The process behind Andrei Muntian’s “Butterfly” 3D end-grain cutting board is as mesmerizing to behold as the finished product.
It’s hypnotizing to see a master craftsman at work, and watching Russian artisan Andrei Muntian in action is a prime example of this phenomenon. With painstaking attention to detail and almost preternatural precision, Muntian assembles a wood cutting board featuring what he calls a “Butterfly” 3D design. The optical illusion the alternating colors of wood panels creates is truly a testament to craftsmanship at its finest. This video does not simply show a saw cutting wood arbitrarily but rather a skilled worker demonstrating proper technique.
For those brave enough to attempt to replicate this stunning piece, Muntian has made the plans available to download on his website, MTM Wood, for $14. As you would expect, these plans are a study in fastidiousness. Though these projects may appear daunting at first, Muntian explains the thoroughness of his tutorials: “I made a lot of mistakes making end grain cutting boards. I don’t want you to repeat these mistakes. So I show the correct techniques and ways of making end grain cutting boards.” In addition to downloadable plans, Muntian also sells completed cutting boards, chessboards and other household goods.
Muntian’s style is defined by his preference for end-grain surfaces. For those who are unfamiliar, the term end-grain refers to the grain of wood as seen when a cut is made perpendicular to the growth rings. Not only do end-grain cuts provide an interesting pattern on the wood in the form of natural striations, but they also serve an important functional purpose. There is some debate about whether end-grain or edge-grain — where the wood is cut with the grain instead of across it — surfaces are better suited for cutting boards, but according to Muntian, end-grain is the superior choice for a myriad of reasons. Because of the configuration of the grain, Muntian claims that the wood is firmer, providing a harder cutting surface. Also, since the grain is exposed, he observes that knives stay sharper longer as the blade slips between the natural grooves in the wood rather than slicing across them. As a result, it is far less likely for splinters to end up in food, and bacteria is simply wicked away into the interior of the board. The BoardSmith, another cutting board company, supports Muntian’s reasoning, and the Robot Chef further confirms this argument using dry spaghetti noodles as a visual aid. However, Cook’s Illustrated notes that end-grain boards, though self-healing, are more prone to wood warping, so both end-grain and edge-grain cutting boards have their advantages and disadvantages.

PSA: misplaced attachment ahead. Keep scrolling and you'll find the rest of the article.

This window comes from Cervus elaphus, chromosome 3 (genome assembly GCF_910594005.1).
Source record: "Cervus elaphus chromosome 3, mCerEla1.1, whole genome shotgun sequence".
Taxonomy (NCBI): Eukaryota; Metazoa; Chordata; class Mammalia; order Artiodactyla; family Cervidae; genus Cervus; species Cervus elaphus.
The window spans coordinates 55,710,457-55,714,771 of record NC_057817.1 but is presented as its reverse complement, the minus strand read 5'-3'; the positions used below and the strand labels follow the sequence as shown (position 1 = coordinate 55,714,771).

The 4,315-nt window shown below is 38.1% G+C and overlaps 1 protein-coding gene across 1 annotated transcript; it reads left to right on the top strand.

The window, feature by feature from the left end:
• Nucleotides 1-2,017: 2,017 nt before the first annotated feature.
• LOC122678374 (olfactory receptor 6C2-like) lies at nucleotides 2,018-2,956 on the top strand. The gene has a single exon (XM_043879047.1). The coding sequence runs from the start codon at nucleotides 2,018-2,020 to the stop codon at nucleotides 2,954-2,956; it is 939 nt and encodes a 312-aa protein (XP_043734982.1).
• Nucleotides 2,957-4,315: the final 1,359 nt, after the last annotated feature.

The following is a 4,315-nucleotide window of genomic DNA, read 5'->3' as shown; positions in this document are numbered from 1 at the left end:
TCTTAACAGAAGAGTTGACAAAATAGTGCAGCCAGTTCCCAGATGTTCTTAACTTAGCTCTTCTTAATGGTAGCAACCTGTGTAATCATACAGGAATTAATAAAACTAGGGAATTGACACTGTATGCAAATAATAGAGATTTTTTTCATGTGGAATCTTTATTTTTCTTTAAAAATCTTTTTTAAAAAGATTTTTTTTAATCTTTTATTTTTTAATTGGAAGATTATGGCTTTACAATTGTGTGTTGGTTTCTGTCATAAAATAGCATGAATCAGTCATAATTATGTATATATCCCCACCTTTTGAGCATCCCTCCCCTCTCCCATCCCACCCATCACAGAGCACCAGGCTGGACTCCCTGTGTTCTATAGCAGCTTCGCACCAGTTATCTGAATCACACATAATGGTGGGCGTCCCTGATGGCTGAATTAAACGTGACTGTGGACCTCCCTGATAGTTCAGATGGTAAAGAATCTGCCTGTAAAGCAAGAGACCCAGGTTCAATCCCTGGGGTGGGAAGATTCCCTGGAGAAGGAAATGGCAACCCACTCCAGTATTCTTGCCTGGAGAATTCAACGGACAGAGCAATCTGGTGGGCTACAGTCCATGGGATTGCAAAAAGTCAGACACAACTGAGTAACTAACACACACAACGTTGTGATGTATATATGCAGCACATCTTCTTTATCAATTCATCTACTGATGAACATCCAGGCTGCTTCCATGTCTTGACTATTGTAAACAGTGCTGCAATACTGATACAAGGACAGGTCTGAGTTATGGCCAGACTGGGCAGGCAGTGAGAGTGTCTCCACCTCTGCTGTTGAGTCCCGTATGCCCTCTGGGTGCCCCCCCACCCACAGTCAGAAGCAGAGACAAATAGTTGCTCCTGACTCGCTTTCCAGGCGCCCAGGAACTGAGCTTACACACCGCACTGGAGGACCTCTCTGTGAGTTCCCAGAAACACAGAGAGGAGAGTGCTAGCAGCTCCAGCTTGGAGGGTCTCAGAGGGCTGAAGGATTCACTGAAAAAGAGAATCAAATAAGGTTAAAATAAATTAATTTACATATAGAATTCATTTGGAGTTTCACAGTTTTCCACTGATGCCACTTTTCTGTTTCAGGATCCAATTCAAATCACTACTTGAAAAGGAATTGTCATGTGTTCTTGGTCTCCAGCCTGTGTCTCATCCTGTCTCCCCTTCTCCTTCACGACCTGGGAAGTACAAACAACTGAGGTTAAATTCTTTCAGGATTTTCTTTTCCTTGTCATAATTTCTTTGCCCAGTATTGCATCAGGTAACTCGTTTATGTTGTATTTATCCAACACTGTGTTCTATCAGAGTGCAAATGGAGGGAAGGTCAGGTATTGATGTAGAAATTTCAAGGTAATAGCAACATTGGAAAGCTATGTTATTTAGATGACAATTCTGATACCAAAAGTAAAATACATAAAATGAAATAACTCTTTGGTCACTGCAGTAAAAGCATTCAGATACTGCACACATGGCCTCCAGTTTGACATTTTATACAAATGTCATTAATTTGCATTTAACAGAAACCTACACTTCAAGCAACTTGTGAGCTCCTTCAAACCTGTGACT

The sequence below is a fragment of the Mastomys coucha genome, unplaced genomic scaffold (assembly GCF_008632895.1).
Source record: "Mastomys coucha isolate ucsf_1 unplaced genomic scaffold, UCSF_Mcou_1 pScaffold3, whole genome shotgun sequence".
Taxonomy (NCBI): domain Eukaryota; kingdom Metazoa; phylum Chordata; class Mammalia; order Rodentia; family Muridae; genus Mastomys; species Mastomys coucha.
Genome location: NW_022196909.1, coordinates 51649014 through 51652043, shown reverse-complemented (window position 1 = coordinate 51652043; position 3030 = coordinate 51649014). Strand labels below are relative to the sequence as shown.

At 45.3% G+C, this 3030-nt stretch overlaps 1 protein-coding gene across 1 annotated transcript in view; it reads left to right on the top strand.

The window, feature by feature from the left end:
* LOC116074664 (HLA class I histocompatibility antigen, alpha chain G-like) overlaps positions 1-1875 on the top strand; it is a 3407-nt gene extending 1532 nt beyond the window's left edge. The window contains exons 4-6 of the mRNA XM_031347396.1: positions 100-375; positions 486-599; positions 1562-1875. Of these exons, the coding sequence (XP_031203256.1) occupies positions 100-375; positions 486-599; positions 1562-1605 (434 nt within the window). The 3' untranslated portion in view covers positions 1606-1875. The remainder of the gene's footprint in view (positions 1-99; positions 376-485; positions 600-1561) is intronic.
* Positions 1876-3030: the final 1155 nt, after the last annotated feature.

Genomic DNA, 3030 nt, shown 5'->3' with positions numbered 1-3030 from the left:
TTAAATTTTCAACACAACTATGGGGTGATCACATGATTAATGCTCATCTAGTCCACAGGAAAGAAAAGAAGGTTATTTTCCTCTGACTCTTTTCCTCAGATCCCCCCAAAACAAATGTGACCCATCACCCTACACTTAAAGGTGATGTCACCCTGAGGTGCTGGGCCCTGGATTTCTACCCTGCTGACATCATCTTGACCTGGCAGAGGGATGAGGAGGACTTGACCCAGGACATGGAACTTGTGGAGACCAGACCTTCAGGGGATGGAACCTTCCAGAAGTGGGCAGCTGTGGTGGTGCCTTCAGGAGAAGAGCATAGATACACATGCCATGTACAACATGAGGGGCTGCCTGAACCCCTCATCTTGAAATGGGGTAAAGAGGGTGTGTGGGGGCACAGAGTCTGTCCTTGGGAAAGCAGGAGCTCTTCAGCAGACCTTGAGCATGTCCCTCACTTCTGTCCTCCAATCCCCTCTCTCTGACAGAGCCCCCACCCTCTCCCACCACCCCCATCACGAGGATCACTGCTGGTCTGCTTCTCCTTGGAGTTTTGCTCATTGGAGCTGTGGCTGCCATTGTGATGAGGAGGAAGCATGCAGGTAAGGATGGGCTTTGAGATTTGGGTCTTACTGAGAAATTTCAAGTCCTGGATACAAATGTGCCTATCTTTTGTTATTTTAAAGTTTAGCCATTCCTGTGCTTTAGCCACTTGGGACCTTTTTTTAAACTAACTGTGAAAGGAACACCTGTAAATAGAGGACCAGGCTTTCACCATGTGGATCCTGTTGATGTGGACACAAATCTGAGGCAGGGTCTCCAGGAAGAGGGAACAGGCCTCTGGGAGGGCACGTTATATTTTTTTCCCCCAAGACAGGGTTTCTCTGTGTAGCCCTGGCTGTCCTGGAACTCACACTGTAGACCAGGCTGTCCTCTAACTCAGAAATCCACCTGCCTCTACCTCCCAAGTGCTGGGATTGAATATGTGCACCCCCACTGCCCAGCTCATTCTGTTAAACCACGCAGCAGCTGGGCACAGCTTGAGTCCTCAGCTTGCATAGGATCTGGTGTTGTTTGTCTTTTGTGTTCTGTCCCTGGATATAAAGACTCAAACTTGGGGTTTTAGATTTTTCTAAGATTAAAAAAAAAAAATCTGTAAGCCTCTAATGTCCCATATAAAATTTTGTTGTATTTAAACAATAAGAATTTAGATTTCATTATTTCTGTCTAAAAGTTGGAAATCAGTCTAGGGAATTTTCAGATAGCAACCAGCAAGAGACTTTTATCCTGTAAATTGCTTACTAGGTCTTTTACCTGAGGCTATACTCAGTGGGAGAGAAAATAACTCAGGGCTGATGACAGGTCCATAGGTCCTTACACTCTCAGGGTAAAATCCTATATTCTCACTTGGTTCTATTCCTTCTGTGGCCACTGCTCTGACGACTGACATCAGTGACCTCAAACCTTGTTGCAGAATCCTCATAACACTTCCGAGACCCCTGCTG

Regardless of where you fall on the end-grain versus edge-grain cutting board debate, it is irrefutable that Muntian’s work is remarkable. Tune into the video below to see this craftsman in action, and be sure to let us know what you think of this functional work of art in the comments section!